Integrating social and facial models of person perception: Converging and diverging dimensions

Clare AM Sutherland* (Corresponding Author), Julian A Oldmeadow, Andrew W Young

*Corresponding author for this work

Research output: Contribution to journalArticlepeer-review

39 Citations (Scopus)
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© 2016 Elsevier B.V.
Models of first impressions from faces have consistently found two underlying dimensions of trustworthiness and dominance. These dimensions show apparent parallels to social psychological models of inter-group perception that describe dimensions of warmth (cf. trustworthiness) and competence (cf. dominance), and it has been suggested that they reflect universal dimensions of social cognition. We investigated whether the dimensions from face and inter-group social perception models are indeed equivalent by evaluating first impressions of faces. Across four studies with differing methods we consistently found that while perceptions of trustworthiness and warmth were closely related, perceptions of dominance and competence were less strongly related. Taken together, our results demonstrate strong similarity on the first dimension across facial and social models, with less similarity on the second dimension. We suggest that facial impressions of competence and dominance may represent different routes to judging a stranger's capability to help or harm.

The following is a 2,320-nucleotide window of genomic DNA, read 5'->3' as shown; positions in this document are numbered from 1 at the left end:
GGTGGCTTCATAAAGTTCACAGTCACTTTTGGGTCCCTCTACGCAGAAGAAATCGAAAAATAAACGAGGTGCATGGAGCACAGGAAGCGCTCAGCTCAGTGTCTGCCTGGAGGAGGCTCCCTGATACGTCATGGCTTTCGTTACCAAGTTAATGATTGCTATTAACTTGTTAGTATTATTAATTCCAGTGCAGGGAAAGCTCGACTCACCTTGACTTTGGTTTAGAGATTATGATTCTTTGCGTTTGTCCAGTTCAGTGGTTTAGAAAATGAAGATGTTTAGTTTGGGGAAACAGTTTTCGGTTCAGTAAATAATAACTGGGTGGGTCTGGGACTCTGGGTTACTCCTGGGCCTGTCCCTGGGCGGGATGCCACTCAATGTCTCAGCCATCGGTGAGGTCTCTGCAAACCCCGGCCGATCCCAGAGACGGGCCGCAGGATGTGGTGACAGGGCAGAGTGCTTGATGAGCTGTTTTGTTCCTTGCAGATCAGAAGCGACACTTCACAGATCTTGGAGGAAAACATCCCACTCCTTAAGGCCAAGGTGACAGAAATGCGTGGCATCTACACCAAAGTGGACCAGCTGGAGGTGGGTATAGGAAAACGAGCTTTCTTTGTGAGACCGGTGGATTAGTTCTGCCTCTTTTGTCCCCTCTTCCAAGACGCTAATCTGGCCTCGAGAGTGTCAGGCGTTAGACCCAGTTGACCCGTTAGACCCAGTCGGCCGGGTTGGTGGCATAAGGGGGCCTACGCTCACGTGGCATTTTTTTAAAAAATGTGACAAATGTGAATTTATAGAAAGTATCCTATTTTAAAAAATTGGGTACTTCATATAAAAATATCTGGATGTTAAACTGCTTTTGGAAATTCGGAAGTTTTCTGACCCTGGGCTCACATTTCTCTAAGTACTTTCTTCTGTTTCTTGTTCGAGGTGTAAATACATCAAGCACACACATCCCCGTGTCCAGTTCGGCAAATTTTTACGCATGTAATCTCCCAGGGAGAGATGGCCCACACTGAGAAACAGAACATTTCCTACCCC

Original languageEnglish
Pages (from-to)257-267
Number of pages11
Early online date28 Nov 2016
Publication statusPublished - Dec 2016

Bibliographical note

The author(s) declared no potential conflicts of interests. The first author received the following financial support: an ESRC studentship [ES/I900748/1] and postdoctoral research support from the Australian Research Council Centre of Excellence in Cognition and its Disorders, University of Western Australia [CE110001021]. The funding sources had no influence on the research. Parts of this paper are based on portions of the first author’s doctoral thesis at the Department of Psychology, York, UK. We thank Alex Koch as well as three anonymous reviewers for their insightful comments.


  • face perception
  • first impressions
  • social cognition
  • person perception


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